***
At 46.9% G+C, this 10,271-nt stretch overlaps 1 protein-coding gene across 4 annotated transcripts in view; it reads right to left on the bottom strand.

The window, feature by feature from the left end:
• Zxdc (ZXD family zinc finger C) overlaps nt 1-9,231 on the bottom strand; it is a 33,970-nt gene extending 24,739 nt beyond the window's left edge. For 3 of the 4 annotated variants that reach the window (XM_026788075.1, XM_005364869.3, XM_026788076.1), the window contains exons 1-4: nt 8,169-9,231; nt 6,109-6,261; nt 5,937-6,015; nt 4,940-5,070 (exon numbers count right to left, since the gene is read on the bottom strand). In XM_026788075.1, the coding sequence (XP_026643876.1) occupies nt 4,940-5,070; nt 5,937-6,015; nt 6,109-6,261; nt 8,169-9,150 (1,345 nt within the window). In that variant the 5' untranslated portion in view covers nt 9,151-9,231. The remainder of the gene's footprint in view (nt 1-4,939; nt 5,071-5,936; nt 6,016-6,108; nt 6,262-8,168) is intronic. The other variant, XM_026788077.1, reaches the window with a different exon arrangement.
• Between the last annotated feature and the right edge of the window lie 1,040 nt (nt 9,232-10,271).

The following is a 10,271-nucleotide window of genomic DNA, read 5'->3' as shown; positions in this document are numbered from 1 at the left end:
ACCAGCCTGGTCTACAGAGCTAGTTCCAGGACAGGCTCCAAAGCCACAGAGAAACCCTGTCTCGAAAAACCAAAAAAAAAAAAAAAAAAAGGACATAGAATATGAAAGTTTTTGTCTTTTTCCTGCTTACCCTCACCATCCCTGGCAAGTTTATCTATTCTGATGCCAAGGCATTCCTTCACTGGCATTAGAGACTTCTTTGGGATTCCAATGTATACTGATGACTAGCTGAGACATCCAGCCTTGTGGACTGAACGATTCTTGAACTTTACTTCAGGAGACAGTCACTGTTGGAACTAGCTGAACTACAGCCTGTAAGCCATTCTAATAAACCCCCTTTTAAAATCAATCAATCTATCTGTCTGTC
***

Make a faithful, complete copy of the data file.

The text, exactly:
At 46.9% G+C, this 10,271-nt stretch overlaps 1 protein-coding gene across 4 annotated transcripts in view; it reads right to left on the bottom strand.

The window, feature by feature from the left end:
• Zxdc (ZXD family zinc finger C) overlaps nt 1-9,231 on the bottom strand; it is a 33,970-nt gene extending 24,739 nt beyond the window's left edge. For 3 of the 4 annotated variants that reach the window (XM_026788075.1, XM_005364869.3, XM_026788076.1), the window contains exons 1-4: nt 8,169-9,231; nt 6,109-6,261; nt 5,937-6,015; nt 4,940-5,070 (exon numbers count right to left, since the gene is read on the bottom strand). In XM_026788075.1, the coding sequence (XP_026643876.1) occupies nt 4,940-5,070; nt 5,937-6,015; nt 6,109-6,261; nt 8,169-9,150 (1,345 nt within the window). In that variant the 5' untranslated portion in view covers nt 9,151-9,231. The remainder of the gene's footprint in view (nt 1-4,939; nt 5,071-5,936; nt 6,016-6,108; nt 6,262-8,168) is intronic. The other variant, XM_026788077.1, reaches the window with a different exon arrangement.
• Between the last annotated feature and the right edge of the window lie 1,040 nt (nt 9,232-10,271).

The following is a 10,271-nucleotide window of genomic DNA, read 5'->3' as shown; positions in this document are numbered from 1 at the left end:
ACCAGCCTGGTCTACAGAGCTAGTTCCAGGACAGGCTCCAAAGCCACAGAGAAACCCTGTCTCGAAAAACCAAAAAAAAAAAAAAAAAAAGGACATAGAATATGAAAGTTTTTGTCTTTTTCCTGCTTACCCTCACCATCCCTGGCAAGTTTATCTATTCTGATGCCAAGGCATTCCTTCACTGGCATTAGAGACTTCTTTGGGATTCCAATGTATACTGATGACTAGCTGAGACATCCAGCCTTGTGGACTGAACGATTCTTGAACTTTACTTCAGGAGACAGTCACTGTTGGAACTAGCTGAACTACAGCCTGTAAGCCATTCTAATAAACCCCCTTTTAAAATCAATCAATCTATCTGTCTGTC